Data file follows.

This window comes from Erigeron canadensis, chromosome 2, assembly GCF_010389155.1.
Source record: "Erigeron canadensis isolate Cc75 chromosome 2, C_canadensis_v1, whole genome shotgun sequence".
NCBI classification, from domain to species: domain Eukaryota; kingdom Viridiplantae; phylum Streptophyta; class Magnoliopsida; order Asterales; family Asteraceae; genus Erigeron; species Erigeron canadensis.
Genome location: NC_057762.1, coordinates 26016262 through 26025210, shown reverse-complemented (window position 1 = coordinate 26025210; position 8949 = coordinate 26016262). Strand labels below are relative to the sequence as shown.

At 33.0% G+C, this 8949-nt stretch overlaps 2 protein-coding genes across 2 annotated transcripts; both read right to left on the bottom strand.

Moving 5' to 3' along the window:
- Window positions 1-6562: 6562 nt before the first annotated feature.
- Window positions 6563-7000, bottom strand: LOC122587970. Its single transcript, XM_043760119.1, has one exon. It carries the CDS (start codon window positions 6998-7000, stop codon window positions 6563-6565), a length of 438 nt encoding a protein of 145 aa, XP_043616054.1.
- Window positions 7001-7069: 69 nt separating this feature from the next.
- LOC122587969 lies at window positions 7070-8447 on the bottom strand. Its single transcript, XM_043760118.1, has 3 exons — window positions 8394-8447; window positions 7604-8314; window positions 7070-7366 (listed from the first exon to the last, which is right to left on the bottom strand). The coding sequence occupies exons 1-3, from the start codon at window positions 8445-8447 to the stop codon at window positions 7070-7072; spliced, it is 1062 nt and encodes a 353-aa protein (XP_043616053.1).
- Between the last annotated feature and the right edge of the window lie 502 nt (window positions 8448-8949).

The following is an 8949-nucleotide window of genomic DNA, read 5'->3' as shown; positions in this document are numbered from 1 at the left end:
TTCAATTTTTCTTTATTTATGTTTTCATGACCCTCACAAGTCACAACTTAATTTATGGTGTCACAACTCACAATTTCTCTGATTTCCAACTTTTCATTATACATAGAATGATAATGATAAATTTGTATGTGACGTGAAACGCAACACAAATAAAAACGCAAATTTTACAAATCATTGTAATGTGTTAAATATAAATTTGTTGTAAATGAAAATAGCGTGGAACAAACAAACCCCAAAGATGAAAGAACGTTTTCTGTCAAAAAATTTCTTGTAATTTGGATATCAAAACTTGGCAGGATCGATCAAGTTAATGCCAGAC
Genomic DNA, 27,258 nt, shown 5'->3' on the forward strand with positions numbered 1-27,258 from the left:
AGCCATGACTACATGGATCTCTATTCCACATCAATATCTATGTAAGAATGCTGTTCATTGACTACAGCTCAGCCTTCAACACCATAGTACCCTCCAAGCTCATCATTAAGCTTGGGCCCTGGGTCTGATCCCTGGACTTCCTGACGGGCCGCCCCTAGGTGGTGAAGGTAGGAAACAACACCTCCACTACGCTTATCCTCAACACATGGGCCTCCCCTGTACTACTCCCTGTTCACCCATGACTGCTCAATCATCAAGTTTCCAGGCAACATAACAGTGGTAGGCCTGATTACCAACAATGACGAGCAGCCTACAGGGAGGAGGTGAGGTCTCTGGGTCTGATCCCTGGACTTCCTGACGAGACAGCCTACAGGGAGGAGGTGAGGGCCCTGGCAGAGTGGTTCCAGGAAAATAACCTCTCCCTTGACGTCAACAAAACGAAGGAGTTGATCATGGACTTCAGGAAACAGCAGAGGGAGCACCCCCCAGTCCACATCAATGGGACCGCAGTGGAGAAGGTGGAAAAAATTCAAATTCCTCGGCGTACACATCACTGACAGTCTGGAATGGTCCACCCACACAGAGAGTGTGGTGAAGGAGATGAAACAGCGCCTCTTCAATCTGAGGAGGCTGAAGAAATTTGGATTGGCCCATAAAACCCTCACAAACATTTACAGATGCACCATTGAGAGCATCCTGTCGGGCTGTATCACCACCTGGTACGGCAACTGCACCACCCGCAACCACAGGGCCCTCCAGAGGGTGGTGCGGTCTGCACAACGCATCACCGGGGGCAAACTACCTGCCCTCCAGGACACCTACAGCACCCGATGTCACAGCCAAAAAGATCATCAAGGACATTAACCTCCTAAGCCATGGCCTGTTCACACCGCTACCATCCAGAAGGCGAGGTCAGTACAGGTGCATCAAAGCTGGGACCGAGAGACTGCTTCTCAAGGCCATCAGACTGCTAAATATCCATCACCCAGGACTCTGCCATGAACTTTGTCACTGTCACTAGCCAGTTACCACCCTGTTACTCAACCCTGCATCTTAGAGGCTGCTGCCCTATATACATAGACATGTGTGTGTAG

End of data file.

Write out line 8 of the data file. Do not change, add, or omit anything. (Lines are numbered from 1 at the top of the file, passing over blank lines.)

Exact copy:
- Window positions 6563-7000, bottom strand: LOC122587970. Its single transcript, XM_043760119.1, has one exon. It carries the CDS (start codon window positions 6998-7000, stop codon window positions 6563-6565), a length of 438 nt encoding a protein of 145 aa, XP_043616054.1.